If that’s not an example of taxation without representation, I don’t know what is. 
True, you produce plenty of great stuff that, taken as a whole, appeals to just about everyone – drama, sport, kids’ programmes, nature documentaries, live coverage of national events (yesterday’s Remembrance Day coverage was moving and masterful, almost making up for the Jubilee pageant debacle) – but much of what your lavishly-funded News division pumps out 24/7 is frankly insulting to a significant minority of the people who are forced to pay for it.  
Your current crisis started with a failure to go after one of your own stars – but has now been made exponentially worse by an eagerness to screw over a Thatcher-era Tory. The witch-hunt was started by a ghastly, jumped-up, self-important Labour MP (a keen supporter of Gordon Brown, no less) hiding behind parliamentary privilege. You adore him because he made life uncomfortable for one of your primary right-wing hate-figures, Rupert Murdoch. You then allowed an outside organisation attached to a left-wing “university” to produce a grotesquely libellous item about a retired Tory politician, who turned out to be blameless. Are you going to tell me that the BBC’s willingness to smear an innocent man on the basis of one person’s uncorroborated testimony had nothing to do with the corporation’s pathological loathing of Conservatives in general, and Mrs. Thatcher in particular?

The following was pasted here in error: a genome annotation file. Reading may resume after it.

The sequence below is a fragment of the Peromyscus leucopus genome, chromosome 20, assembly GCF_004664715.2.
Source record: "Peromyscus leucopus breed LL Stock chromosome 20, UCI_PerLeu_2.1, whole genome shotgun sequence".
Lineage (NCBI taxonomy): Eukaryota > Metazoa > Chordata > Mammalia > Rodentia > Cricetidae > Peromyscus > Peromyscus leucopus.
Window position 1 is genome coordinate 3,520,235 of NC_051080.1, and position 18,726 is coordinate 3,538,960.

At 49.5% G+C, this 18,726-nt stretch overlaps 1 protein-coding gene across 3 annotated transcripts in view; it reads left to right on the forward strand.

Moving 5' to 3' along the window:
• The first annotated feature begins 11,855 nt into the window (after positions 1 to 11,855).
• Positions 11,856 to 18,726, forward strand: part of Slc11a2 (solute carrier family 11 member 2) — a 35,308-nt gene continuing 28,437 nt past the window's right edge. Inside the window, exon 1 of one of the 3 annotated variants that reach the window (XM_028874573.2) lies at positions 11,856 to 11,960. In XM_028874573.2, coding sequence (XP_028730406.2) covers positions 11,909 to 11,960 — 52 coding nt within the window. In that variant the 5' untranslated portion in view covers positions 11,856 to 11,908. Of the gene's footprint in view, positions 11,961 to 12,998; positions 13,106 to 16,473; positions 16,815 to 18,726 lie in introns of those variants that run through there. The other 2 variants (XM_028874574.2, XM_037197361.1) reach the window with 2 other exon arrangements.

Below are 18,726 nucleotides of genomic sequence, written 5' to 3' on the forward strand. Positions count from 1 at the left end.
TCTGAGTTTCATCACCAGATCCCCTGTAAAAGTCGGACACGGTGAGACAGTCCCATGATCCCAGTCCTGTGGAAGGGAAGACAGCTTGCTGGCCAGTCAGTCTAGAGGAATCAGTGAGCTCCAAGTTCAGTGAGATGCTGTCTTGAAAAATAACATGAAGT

Whatever you do about the BBC’s management structure and lines of responsibility, you must – really must  - address the basis on which you hire and promote staff, especially in News, and you must – really must – ensure that the next DG understands that the deeply ingrained culture of bias that has finally – after years of getting away it - almost sunk the reputation of BBC journalism really must be destroyed. You don’t have to appoint a frothing right-winger as DG – but at least look for someone who isn’t a product of the BBC’s political culture, and is intelligent, sensitive and “liberal” (in the proper, old-fashioned sense of the word) enough to realise that it really isn't the BBC’s job to act as if it were a major political party trying to ram an agenda down the public’s throat – because, you see, we can’t vote you out of office.  
Anyhow, if any of the above doesn't make any sense, just give me a buzz - I promise not to hang up this time! 






5 comments:

  1. Can I introduce you and your friend Chris to a bit of a hero of mine, Philip Virgo, and his post So we now know that Mary Whitehouse was right about the BBC.

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    1. Excellent post - an undeservedly maligned woman.

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  2. David Moss. Thank you for supplying the Virgo post. I very much enjoyed reading it.

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  3. I have just watched the sequel to the great film "Patton" [1970] with George C. Scott. It was made 16 years later and Scott is not looking so hot [well, he was portraying a man who had been involved in a terrible car crash]. Patton's staff car was in an accident with an army truck driven by a bunch of drunken GIs [ Stonewall Jackson was also killed accidentally by his own troops]. Perhaps Fat Pang should storm into some of his studios and knock a few helmets off ["I won't have these yellow bastards stinking up this place of honour" or a milder British equivilant]. The title of the sequel is "The Last Days of Patton" [1986].Spooky.

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    1. Unfortunately, I suspect Fat Pang is more likely to be one of those "yellow bastards" being slapped about. I wonder if Mrs Thatcher is still up to the job. Or Norman Tebbitt.